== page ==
What Chris Christie understood that Phil Murphy never will
Former Gov. Chris Christie returned to New Jersey 101.5 Thursday night as we marked 10-years since Superstorm Sandy impacted the Garden State.
It was his first time on-air here since he left office in 2018.
"I miss out regular 7-8 o'clock adventures," Christie said, "I miss those times, it's good to be back with you."
For eight years, Christie joined me once a month for "Ask the Governor," fulfilling a campaign pledge to continue a program that began with Gov. Jim Florio in the early 90's and continued until Christie left office.
Christie, like those before him, understood that the program was one of the best ways to directly connect to the people of New Jersey.
At no time was that more vitally important than when Sandy was approaching the New Jersey coast. The Superstorm was making landfall just as "Ask the Governor" was beginning.
Christie and his family had been evacuated from their home in Mendham. His wife and children joined him at our studio, and were then headed the to governor's mansion in Princeton.
"There was a lot of debate among my staff about whether I should do the show that night at all, or whether I should just be in the emergency operations center," Christie recalled of that night.
He insisted on doing the show
"I thought it was really important that while the power was still on, to be communicating to the people of New Jersey about the gravity of the situation and to try to get every person I could out of harm's way," Christie said.
I have no doubt that lives were saved that night.
Why 'Ask the Governor' mattered
At it's heart, "Ask the Governor" was never about political agendas or policy. It was about helping people. It was an unscripted show that gave access to anyone who could dial the phone.
As many as 50,000 calls would attempt to get through on any given evening. We often would be able to take fewer than 20 calls on-the-air.
We certainly did talk about policy issues and each governor that did the show used the appearances to advance their political agenda.
During the Bridgegate scandal, that ultimately killed Christie's political career, he refused to cancel his "Ask the Governor" appearance. It was his first interview since details of the scandal were made public and the program was carried on network TV.
For about 15 minutes, I grilled Christie about the scandal, but then we taking phone calls from listeners.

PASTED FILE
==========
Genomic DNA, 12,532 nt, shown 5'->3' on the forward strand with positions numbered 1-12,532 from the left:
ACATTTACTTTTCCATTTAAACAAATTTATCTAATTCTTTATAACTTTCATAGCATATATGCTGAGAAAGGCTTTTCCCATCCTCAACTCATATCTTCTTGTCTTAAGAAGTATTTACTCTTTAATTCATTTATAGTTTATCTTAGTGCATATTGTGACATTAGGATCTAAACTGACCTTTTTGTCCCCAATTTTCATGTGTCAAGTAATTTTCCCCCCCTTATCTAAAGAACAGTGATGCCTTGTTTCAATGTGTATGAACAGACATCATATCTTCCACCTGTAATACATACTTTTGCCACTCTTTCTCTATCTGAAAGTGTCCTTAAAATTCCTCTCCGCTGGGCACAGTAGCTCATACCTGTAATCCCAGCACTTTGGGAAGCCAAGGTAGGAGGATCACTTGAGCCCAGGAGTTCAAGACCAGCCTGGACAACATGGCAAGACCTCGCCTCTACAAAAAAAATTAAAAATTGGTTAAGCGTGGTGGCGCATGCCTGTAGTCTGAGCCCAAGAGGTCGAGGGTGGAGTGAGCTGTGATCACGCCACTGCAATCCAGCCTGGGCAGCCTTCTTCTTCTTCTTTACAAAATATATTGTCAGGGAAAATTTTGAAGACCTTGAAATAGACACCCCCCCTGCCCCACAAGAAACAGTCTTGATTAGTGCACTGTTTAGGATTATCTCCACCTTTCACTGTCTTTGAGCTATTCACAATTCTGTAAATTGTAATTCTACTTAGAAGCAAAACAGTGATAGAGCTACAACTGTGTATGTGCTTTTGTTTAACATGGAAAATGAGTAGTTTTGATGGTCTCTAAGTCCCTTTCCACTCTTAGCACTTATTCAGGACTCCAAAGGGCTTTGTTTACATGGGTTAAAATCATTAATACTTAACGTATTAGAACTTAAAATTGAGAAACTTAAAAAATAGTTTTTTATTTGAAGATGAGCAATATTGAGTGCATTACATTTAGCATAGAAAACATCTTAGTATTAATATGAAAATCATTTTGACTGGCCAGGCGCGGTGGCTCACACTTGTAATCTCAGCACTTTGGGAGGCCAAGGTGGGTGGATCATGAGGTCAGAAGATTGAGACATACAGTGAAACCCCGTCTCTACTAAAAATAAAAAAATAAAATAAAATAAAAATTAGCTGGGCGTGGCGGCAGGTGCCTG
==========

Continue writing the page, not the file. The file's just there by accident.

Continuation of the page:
None of those calls were about Bridgegate. It's not that people didn't care, its that they were not going to waste their one chance to talk to the governor of New Jersey on politics. They needed help, and they knew Christie would provide it.
Agendas, yes, but help came first
Christie Whitman used the program to promote her 30% tax cut, but she also helped listeners frustrated by government red tape.
Jim McGreevey often tried to sell his tax increases, but used listener suggestions to reform the Motor Vehicle Commission.
Jon Corzine, who did not make monthly appearances, did appear to promote his failed monetization plans, but also had staff standing by to contact listeners who had issues they could not resolve.
Christie took that outreach to a new level. He insisted that every cabinet official tune in to the program. When a listener would ask a question, he expected the commissioner of that department to immediately text him an answer. Listeners would get a follow-up call the next day.
If he didn't get a text, he would (good naturedly) call out the commissioner on-air. One commissioner once confided in me, "We hate 'Ask the Governor,' its so stressful for us."
Christie understood one of his primary jobs as governor was to help solve people's problems on a direct and intimate level. The show allowed him to do that.
Where is Phil Murphy?
It's something Phil Murphy, who refuses to appear on New Jersey 101.5, doesn't get.
When Murphy campaigned for governor, he refused to commit to continuing "Ask the Governor." His staff refused to discuss it for weeks after he was elected. When they did discuss it, they had conditions, including the prescreening of all calls and submission of any questions before the show.
Those were unacceptable conditions that went against the entire history of the show.
In the end, Murphy's team didn't even give the courtesy of a phone call to say they were canceling. We read about it in the newspaper.
It's understandable that this may sound a bit like sour grapes to some, but I believe it points to a larger disconnect.
What Murphy failed to grasp was, that no matter how unpopular some of his polices may be, he would get high marks for caring about the problems of individual voters.
Christie left office with abysmal approval ratings, but people still jammed the phone lines for a chance to have him solve their individual problems.
He is still respected for that and for caring about problems that may seem insignificant in the grand scheme of government.
Murphy will never have that respect.